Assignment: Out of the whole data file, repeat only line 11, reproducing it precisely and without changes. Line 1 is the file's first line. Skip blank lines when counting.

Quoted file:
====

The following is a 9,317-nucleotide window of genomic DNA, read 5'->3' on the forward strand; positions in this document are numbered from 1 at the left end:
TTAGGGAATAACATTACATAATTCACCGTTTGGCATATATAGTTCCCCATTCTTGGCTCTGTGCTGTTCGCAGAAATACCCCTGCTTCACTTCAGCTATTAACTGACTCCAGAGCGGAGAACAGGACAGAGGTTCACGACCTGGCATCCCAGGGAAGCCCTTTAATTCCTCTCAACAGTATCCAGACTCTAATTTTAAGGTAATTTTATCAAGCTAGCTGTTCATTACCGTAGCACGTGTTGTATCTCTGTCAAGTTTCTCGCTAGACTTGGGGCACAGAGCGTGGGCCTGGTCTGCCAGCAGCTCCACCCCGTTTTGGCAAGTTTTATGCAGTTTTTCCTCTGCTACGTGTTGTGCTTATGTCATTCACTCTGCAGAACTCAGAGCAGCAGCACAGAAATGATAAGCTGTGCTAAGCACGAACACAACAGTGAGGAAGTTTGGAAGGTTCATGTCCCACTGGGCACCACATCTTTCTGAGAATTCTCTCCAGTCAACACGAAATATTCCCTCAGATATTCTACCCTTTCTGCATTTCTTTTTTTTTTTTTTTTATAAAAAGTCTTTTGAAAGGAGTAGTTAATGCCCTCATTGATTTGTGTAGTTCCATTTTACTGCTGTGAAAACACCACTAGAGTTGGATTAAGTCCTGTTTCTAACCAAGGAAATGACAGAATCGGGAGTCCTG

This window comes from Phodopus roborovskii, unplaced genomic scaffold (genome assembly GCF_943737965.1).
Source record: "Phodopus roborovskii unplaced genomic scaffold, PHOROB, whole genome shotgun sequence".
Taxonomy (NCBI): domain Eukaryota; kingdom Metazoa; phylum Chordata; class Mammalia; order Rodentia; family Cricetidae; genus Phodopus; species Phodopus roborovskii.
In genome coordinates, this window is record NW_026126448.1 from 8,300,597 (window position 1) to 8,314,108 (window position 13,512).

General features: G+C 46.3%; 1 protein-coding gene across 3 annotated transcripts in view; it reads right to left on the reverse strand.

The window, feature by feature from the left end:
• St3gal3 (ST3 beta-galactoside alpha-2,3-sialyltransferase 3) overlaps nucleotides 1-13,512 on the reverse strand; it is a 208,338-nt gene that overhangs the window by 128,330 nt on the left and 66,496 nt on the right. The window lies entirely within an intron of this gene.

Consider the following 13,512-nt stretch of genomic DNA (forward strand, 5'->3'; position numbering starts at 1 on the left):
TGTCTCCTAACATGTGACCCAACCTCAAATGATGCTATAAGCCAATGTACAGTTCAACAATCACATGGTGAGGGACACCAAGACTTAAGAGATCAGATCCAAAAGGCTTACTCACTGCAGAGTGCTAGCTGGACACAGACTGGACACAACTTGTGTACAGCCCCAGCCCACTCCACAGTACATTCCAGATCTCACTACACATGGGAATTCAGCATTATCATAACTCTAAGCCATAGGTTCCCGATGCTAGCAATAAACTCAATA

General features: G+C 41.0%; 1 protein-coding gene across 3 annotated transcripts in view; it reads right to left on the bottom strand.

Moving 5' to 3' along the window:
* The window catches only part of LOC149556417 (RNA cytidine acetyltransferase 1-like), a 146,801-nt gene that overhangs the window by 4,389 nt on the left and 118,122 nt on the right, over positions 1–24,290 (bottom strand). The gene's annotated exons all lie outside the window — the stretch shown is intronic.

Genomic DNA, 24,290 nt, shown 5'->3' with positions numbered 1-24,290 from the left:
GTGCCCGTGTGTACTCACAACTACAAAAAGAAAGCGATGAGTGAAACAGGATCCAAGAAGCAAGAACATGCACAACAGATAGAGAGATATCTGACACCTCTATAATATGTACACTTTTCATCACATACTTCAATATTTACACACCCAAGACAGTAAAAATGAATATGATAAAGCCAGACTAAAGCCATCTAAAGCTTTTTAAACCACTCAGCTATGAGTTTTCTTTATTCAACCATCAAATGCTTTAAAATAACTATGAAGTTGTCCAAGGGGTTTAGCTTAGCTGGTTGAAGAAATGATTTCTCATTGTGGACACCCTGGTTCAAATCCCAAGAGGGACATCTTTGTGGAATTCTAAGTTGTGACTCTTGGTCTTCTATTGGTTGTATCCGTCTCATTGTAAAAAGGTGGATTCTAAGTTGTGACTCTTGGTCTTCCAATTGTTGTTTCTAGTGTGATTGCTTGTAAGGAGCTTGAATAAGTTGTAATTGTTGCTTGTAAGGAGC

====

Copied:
TGTCTCCTAACATGTGACCCAACCTCAAATGATGCTATAAGCCAATGTACAGTTCAACAATCACATGGTGAGGGACACCAAGACTTAAGAGATCAGATCCAAAAGGCTTACTCACTGCAGAGTGCTAGCTGGACACAGACTGGACACAACTTGTGTACAGCCCCAGCCCACTCCACAGTACATTCCAGATCTCACTACACATGGGAATTCAGCATTATCATAACTCTAAGCCATAGGTTCCCGATGCTAGCAATAAACTCAATA